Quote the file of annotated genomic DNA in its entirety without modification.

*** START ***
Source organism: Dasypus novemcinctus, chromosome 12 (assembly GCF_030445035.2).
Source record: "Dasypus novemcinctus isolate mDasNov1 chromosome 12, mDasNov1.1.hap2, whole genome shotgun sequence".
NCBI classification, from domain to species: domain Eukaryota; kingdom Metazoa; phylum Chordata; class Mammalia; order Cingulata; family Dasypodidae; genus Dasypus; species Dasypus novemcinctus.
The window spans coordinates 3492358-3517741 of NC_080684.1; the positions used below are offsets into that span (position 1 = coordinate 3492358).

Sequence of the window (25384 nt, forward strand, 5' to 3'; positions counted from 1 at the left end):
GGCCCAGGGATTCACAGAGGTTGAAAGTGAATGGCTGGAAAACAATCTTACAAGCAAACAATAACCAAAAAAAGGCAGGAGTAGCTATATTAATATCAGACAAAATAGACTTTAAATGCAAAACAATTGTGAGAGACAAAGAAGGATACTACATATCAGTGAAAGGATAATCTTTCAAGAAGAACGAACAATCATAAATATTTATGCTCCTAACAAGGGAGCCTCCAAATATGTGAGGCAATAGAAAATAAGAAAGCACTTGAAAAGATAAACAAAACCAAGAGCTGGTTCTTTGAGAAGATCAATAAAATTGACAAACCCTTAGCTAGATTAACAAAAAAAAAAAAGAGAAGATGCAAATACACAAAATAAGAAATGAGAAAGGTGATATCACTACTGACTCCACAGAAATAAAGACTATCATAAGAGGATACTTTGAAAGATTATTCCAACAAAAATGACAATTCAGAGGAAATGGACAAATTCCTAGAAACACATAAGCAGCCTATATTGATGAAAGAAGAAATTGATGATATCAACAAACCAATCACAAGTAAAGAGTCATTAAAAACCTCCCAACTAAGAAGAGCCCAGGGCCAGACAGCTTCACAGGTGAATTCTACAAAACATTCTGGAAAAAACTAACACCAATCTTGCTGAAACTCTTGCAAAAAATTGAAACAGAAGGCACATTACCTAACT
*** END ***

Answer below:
Source organism: Dasypus novemcinctus, chromosome 12 (assembly GCF_030445035.2).
Source record: "Dasypus novemcinctus isolate mDasNov1 chromosome 12, mDasNov1.1.hap2, whole genome shotgun sequence".
NCBI classification, from domain to species: domain Eukaryota; kingdom Metazoa; phylum Chordata; class Mammalia; order Cingulata; family Dasypodidae; genus Dasypus; species Dasypus novemcinctus.
The window spans coordinates 3492358-3517741 of NC_080684.1; the positions used below are offsets into that span (position 1 = coordinate 3492358).

Sequence of the window (25384 nt, forward strand, 5' to 3'; positions counted from 1 at the left end):
GGCCCAGGGATTCACAGAGGTTGAAAGTGAATGGCTGGAAAACAATCTTACAAGCAAACAATAACCAAAAAAAGGCAGGAGTAGCTATATTAATATCAGACAAAATAGACTTTAAATGCAAAACAATTGTGAGAGACAAAGAAGGATACTACATATCAGTGAAAGGATAATCTTTCAAGAAGAACGAACAATCATAAATATTTATGCTCCTAACAAGGGAGCCTCCAAATATGTGAGGCAATAGAAAATAAGAAAGCACTTGAAAAGATAAACAAAACCAAGAGCTGGTTCTTTGAGAAGATCAATAAAATTGACAAACCCTTAGCTAGATTAACAAAAAAAAAAAAGAGAAGATGCAAATACACAAAATAAGAAATGAGAAAGGTGATATCACTACTGACTCCACAGAAATAAAGACTATCATAAGAGGATACTTTGAAAGATTATTCCAACAAAAATGACAATTCAGAGGAAATGGACAAATTCCTAGAAACACATAAGCAGCCTATATTGATGAAAGAAGAAATTGATGATATCAACAAACCAATCACAAGTAAAGAGTCATTAAAAACCTCCCAACTAAGAAGAGCCCAGGGCCAGACAGCTTCACAGGTGAATTCTACAAAACATTCTGGAAAAAACTAACACCAATCTTGCTGAAACTCTTGCAAAAAATTGAAACAGAAGGCACATTACCTAACT